So a while after I posted this thread, I came about doing the killer collision detection algorithm(s). Stopped working on it for a while, but now I am back at it again. The plan is to do a complete set of algorithms that can check whether:

1-An n-sided polygon intersects an n-sided polygon.

2-An n-sided polygon intersects an ellipse.

3-An ellipse intersects an ellipse.

4-A point is inside an ellipse or an n-sided polygon.

-Doing a fast implementation of #1 would be quite challenging, but not as challenging as #2 or #3.

-#4 can be done quite easily using the ray-casting algorithm.

-#2 and #3 are the hardest to implement, I believe, but since #2 would be more practical, I chose to start with it.

#2 An n-sided polygon intersecting with an ellipse:

For simplicity, lets assume the n-sided polygon is a rectangle, and that the ellipse is moving 4 pixel/frame on the x-axis (to the right), and 4 pixel/frame in the y-axis (downward). I could think of 3 scenarios this could happen:

Before we tackle this, lets review our facts on ellipses.

An ellipse is basically a stretched circle with 2 "radii". The x-radius is noted by the variable a, and the y-radius is noted by the variable b. The equation of an ellipse with a center at the origin is:

(x^2)/(a^2) + (y^2)/(b^2) = 1

Where a point (x, y) lying inside this ellipse will satisfy the equality:

(x^2)/(a^2) + (y^2)/(b^2) < 1

Using this fact, scenario #1 can be detected fairly easily by checking if one of the polygon's vertices lies inside the ellipse.

Scenario #2 can be checked for by checking if one of the polygon's sides intersects with the ellipse. The expression can be solved by equating the equation of the ellipse and the equation of the side line, which comes in the form of y=mx+c:

Solving for x and y simultaneously will yield the 2 intersecting points between the line and the ellipse, if they intersect that is.

(1)y=mx+c

(2)(x^2)/(a^2) + (y^2)/(b^2) = 1

-Plug (1) into (2):

-Expanding (for a while) yields:

-Taking common factor yields the following quadratic equation:

-We solve for x using the quadratic formula by substituting:

In:

To get:

Where a is the x-radius, b is the y-radius, m is the gradient of the line and c is the y-intercept of the line.

One decisive value we need to check before we solve for x is the value of the discriminant, :

If , then this would mean that the line doesn't intersect the ellipse at all.

If , then this would mean that the line only touches the ellipse at one point; acts as a tangent. I wouldn't consider that intersecting myself.

If , then this would mean that the line does intersect with the ellipse in 2 points.

In case it's the latter, then you can solve for x to find the points of intersection. The 2 resulting values of x can be plugged into the line equation, y=mx+c, to find the 2 corresponding values of y for the points.

Finally, since your side is actually a segment of the line, you will need to see if its interval intersects with the ellipse, and this can be done by simply checking if any of the intersection points' x or y coordinates lies between either the line segment's x, y coordinates respectively.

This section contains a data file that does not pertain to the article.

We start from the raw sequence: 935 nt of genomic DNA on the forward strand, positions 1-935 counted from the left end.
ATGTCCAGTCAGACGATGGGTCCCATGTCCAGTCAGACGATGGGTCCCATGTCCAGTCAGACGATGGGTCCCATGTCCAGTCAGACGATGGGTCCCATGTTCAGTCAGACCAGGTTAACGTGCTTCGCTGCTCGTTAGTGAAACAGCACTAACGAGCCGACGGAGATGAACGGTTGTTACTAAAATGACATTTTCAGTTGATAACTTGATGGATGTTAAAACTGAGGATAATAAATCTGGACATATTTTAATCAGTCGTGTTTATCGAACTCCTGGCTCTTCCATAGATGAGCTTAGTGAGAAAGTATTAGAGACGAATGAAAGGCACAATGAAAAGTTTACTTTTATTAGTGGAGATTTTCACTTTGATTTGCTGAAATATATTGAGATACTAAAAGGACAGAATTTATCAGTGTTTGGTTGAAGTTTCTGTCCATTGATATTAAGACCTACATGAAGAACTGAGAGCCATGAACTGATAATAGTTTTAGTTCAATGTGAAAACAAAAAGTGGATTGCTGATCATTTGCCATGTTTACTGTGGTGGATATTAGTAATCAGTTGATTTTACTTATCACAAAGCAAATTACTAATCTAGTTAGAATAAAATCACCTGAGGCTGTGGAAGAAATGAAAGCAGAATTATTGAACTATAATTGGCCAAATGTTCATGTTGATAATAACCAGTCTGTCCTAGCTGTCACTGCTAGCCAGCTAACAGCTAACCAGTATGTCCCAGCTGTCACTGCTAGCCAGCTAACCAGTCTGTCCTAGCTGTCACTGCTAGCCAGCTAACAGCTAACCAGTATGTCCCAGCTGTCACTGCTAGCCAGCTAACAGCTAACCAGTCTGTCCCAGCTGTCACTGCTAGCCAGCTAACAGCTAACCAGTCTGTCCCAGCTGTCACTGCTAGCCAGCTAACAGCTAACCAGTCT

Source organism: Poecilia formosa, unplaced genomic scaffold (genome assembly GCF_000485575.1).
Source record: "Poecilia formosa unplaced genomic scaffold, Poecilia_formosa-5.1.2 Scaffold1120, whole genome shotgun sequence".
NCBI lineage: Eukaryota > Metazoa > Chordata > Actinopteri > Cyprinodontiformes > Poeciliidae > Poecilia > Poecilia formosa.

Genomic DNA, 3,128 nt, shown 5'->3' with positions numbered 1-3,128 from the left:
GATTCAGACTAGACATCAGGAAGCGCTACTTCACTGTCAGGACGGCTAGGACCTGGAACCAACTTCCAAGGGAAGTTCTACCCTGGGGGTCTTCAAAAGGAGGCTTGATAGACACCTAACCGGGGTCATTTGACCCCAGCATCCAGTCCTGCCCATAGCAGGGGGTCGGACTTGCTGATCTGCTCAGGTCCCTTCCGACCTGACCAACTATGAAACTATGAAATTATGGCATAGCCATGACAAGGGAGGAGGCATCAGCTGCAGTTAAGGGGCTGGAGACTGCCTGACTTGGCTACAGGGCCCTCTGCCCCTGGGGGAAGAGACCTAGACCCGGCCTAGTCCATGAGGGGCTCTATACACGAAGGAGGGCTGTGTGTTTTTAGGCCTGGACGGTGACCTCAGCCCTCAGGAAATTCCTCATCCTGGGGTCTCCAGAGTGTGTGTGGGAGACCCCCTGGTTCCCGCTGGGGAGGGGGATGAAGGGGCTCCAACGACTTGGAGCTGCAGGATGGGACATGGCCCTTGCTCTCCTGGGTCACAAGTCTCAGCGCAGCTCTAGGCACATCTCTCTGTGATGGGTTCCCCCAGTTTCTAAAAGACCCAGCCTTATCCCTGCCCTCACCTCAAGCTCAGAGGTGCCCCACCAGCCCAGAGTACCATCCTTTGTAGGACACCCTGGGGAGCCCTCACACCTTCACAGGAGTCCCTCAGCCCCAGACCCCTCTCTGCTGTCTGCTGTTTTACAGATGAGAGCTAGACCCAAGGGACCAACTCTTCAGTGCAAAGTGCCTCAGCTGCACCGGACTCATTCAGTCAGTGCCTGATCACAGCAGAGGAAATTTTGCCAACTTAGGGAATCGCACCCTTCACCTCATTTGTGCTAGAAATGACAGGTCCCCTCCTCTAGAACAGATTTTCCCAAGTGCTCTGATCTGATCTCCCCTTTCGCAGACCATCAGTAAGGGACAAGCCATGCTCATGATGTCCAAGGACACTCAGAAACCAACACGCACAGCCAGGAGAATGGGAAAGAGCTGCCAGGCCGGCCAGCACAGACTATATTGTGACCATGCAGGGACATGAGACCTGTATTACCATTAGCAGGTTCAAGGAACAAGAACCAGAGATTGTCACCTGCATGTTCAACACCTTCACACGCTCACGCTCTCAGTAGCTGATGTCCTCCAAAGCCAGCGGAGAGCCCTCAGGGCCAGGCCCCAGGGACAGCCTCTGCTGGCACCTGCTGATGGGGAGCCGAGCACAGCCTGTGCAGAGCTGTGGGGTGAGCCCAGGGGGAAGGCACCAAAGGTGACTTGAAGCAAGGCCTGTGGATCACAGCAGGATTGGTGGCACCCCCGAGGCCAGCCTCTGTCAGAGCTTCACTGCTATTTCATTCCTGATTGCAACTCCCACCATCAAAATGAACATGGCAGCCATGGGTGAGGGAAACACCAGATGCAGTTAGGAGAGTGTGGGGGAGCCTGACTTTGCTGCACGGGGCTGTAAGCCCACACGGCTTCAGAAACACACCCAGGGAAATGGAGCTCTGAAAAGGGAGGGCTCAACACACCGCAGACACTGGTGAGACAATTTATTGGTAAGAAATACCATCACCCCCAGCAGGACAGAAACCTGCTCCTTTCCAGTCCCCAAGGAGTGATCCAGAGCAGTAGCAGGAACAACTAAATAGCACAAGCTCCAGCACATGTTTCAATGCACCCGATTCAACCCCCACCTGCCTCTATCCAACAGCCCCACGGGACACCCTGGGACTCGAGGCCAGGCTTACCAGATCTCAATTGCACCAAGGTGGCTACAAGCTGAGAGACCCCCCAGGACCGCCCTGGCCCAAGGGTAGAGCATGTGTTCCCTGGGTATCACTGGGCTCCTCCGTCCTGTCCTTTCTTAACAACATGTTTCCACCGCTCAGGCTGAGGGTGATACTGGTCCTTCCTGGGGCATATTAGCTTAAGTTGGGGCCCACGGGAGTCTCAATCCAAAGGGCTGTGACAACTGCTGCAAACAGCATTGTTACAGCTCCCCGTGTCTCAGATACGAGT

You might've figured out that an m value of either 0 or INFINITY (a horizontal or a vertical line) can greatly simplify the calculation. Of course, this is to be added when implementing the algorithm at last.

Scenario #3 can be said to be true if:

1-The center of the ellipse lies inside the polygon (which would require algorithm #4).

2-Scenario #2 is not happening.

By implementing the above, it was really easy to create a hit/hurt box system (since it simply relies on whether the 2 boxes intersect or not). The real challenge is getting such shapes to work for things like platforming and obstacles where resolving the positions of the intersecting geometries would be required.

#4 A point inside an n-sided polygon or an ellipse:

A point inside an ellipse:

A point is inside an ellipse simply if it satisfies the expression:

A point inside an n-sided polygon:

The ray casting algorithm offers a very simple and a cheap (computing time wise) way of finding out whether a point is inside a polygon or not. Basically, the algorithm says that if a ray (a forever going line) emerging from a point P(x,y) intersects with a polygon an odd number of times, then P lies inside the boundaries of that polygon. If the number of intersections the ray makes is even, then the point P lies outside the polygon:

This should work with a ray of any angle, but we chose to have it go downwards to simplify the intersection checks. The equation of the ray going downwards would simply be: ; where x1 is the x-coordinate of the point P(x1, y1).

In order to check if the sides of the n-sided polygon intersects with the ray, we simply equate the ray equation with every side's line equation:

(1)

(2)

-We plug (1) into (2)

Where x1 is the x-coordinate of the point, m is the gradient of the side's line, c is its y-axis-intercept/x-offset value and y is the y-coordinate of the point where the ray and the side's line intercept.

After getting y, we check for the following:

1-If y is greater than y1; the intersection happens beyond the point, the direction where the ray goes.

2-If y lies in the interval ]y2, y3[ ; where y2 is the y-coordinate of the side's line segment's high end, and y3 is the y-coordinate of the side's line segment's low end:

If 1 and 2 are true, then we increment the intersections counter. Whether the counter at the end contains an even or an odd number decides if the point is inside or outside the n-sided polygon (odd = inside; even = outside).

There is still two exception we've not gotten around yet:

1-The side's line being parallel to our line; having and m value of INFINITY.

We can solve this problem by simply skipping a side which difference between its two ends' x-coordinates is 0.

2-The ray cutting straight on a vertex in the following manner: